What are the Potential Risks of Intermittent Fasting?
I really believe the risks of various types of fasting are really overlooked both by research and practitioners.
- Low energy levels
- Macro (protein, carb and fat) and micronutrient deficiencies
- Alterations in hormone levels, including increased cortisol (stress hormone) levels and changes in female hormones, which may also affect fertility
- Increased risk of disordered eating and/or recurrence of disordered eating
- Hypoglycemia (low blood sugar levels), especially in those who are on medication for blood sugar control
- Trouble sleeping and anxiety, likely due to changes in hormone levels
Because of the risks we HIGHLY recommend that you speak with a professional before trying any type of fast, including intermittent fasting.
Okay, so maybe you’re ready to give fasting a try. Here is our guide for those new to fasting. Before you start, take these two steps:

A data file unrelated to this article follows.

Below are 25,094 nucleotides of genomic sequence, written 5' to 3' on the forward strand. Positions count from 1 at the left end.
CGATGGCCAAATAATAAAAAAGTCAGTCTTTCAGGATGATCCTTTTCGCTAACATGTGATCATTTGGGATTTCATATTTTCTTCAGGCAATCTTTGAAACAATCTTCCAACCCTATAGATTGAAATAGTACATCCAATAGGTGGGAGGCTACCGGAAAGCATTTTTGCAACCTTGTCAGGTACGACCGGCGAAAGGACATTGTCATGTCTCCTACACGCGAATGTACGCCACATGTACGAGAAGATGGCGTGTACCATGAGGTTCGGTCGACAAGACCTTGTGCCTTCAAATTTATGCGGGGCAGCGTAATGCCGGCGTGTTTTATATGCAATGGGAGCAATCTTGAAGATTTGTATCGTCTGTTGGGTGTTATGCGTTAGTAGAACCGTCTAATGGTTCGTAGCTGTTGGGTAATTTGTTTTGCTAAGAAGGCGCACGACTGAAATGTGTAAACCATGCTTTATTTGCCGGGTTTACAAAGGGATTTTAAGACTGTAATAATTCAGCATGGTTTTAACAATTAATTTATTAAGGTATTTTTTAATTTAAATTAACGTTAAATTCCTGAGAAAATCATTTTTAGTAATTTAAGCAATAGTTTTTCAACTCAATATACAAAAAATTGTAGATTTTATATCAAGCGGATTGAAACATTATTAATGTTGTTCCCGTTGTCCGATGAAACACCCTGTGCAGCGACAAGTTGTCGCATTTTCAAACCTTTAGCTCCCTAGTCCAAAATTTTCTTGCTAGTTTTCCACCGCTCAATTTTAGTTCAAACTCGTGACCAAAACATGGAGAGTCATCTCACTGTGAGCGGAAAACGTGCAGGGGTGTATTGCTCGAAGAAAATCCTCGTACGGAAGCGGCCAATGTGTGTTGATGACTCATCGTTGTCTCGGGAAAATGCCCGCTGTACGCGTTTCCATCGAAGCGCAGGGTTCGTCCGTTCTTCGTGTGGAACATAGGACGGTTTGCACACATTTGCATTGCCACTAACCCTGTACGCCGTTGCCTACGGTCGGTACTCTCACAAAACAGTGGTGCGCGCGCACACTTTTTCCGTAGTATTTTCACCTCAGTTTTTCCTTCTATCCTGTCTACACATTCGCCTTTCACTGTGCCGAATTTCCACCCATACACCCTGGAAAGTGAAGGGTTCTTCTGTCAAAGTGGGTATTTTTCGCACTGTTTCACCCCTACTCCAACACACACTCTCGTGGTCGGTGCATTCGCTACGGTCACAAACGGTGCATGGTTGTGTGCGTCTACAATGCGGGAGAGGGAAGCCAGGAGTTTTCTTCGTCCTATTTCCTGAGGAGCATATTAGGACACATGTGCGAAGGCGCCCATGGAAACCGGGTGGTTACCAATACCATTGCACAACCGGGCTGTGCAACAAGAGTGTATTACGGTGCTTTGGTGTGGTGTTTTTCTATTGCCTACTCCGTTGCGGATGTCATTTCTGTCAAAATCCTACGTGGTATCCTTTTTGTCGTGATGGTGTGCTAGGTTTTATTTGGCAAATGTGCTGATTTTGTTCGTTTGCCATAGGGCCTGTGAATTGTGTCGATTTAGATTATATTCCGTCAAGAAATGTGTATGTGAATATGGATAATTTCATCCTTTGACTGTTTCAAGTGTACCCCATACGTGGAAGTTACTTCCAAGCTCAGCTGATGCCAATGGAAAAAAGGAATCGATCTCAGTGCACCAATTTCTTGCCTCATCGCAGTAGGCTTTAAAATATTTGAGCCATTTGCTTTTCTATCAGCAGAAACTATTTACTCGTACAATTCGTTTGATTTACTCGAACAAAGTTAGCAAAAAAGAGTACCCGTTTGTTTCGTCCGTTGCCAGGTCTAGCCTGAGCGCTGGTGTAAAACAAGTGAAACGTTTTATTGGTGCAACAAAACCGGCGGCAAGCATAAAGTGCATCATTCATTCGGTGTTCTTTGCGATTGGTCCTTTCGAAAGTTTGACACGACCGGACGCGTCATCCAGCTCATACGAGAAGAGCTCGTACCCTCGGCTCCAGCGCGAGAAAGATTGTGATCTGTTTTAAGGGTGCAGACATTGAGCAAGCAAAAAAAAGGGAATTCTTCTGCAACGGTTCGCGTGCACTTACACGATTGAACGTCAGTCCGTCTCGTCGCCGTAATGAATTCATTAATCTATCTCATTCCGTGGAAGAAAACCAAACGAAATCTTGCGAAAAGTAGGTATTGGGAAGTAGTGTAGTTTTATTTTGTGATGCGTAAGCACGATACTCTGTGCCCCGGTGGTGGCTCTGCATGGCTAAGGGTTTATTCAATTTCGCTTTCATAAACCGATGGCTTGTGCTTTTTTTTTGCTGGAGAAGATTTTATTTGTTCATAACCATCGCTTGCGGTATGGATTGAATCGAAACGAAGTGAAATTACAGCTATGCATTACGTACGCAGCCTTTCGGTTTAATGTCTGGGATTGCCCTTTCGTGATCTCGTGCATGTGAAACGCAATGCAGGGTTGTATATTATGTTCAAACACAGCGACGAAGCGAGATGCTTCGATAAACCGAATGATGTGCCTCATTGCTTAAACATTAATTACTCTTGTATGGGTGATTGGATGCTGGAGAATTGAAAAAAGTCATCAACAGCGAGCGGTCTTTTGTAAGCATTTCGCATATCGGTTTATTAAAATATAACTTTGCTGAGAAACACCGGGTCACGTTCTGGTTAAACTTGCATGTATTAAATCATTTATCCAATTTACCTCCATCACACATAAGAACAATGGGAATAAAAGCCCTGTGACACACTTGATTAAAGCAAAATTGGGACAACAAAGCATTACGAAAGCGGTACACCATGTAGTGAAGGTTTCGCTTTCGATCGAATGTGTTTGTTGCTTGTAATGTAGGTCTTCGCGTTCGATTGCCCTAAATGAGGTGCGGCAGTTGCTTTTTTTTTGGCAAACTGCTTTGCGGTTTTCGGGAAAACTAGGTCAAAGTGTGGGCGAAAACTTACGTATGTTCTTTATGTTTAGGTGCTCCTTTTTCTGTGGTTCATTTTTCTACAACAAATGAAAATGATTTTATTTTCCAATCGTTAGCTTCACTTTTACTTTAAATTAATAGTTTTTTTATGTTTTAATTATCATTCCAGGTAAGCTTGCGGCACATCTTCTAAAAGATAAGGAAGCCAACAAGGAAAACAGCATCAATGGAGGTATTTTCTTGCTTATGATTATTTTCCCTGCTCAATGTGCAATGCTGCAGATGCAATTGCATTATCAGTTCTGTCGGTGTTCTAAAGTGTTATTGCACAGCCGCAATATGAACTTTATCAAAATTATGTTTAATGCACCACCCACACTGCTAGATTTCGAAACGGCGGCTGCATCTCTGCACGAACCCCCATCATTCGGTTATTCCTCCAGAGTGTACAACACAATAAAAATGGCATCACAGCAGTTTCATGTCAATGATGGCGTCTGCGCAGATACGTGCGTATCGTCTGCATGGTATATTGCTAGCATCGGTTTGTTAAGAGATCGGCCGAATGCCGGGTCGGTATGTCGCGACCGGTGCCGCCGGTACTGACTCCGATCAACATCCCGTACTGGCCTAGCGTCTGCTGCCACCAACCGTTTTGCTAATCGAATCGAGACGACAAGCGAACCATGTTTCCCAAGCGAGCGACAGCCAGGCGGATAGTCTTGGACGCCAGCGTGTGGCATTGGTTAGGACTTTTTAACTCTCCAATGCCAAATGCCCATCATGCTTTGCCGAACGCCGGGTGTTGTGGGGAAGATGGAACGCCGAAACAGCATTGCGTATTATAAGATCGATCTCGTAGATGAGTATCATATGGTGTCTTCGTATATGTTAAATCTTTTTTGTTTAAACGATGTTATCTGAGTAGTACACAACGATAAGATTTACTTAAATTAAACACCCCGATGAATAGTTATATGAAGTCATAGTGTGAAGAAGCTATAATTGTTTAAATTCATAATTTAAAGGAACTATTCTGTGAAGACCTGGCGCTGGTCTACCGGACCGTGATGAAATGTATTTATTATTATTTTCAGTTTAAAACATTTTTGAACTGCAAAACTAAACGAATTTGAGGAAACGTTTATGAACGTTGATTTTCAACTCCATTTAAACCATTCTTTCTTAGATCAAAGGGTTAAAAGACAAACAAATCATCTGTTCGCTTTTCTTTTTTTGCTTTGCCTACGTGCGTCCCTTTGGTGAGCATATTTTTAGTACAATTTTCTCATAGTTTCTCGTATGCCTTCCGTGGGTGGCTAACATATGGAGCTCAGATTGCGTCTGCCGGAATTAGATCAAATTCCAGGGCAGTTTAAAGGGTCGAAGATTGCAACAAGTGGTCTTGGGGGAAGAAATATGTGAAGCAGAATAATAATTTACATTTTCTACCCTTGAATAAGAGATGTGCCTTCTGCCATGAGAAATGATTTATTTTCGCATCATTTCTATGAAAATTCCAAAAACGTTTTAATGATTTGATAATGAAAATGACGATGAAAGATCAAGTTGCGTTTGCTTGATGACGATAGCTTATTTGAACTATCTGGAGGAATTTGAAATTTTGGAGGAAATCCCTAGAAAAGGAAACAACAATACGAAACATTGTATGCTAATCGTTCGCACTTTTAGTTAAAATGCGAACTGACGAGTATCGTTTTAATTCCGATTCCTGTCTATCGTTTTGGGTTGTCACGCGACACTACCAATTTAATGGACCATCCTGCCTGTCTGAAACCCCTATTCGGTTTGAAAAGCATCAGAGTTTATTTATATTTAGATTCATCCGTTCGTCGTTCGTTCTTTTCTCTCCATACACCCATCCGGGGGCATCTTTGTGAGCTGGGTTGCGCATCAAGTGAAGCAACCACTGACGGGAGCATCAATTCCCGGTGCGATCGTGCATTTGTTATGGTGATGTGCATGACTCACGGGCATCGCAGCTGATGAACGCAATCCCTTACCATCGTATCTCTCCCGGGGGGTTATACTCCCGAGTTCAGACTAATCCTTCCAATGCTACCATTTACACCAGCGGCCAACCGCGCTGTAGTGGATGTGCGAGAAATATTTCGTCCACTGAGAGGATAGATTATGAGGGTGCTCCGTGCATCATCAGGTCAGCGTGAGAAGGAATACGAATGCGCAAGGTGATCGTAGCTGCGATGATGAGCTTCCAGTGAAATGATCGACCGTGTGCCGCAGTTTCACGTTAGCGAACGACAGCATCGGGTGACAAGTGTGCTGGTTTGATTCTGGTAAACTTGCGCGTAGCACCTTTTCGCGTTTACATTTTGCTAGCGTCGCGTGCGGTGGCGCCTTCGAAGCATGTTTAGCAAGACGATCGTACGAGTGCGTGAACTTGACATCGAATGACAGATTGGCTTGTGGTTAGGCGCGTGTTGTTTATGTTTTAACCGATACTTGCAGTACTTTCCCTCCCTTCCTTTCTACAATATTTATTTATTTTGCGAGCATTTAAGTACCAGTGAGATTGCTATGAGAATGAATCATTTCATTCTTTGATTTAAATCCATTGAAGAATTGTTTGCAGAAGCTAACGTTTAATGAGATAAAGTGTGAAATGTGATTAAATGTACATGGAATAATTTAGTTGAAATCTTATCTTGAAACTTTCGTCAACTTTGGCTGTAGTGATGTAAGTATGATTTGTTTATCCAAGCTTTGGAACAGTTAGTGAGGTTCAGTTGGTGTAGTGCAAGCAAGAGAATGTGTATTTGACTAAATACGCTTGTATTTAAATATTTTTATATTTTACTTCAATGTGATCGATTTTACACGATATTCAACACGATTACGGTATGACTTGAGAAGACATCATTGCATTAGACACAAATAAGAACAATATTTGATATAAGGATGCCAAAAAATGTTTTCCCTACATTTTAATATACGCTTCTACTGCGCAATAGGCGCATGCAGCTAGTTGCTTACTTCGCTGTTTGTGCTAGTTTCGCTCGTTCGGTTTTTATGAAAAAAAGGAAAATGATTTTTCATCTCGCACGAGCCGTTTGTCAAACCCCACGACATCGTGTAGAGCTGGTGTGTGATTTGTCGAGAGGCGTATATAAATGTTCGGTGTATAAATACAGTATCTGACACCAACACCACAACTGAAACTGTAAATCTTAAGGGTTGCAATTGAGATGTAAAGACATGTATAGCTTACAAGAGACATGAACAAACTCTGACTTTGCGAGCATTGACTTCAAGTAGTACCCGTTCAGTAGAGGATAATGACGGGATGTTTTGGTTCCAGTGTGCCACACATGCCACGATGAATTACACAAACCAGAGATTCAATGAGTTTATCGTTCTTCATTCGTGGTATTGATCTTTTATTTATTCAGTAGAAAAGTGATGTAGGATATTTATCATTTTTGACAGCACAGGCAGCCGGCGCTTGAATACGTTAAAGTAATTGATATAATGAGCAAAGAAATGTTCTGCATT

- Speak to a professional. Honestly, make sure that fasting is safe for you!
- Nail the basics of healthy eating. Fasting is not a cure-all and overall good nutrition matters.
Five Steps to Intermittent Fasting:
- Pick the type of fast you’ll try. We recommend starting with time-restricted eating before jumping into longer fasts.
- Pick an eating window
- Start slowly, like a 12:12, where you will not eat for 12 hours, which can include sleeping time
- Decide on the day(s) of the week you’ll try your fast. To start, perhaps try one day per week and then increase from there.
- Do the planning and prep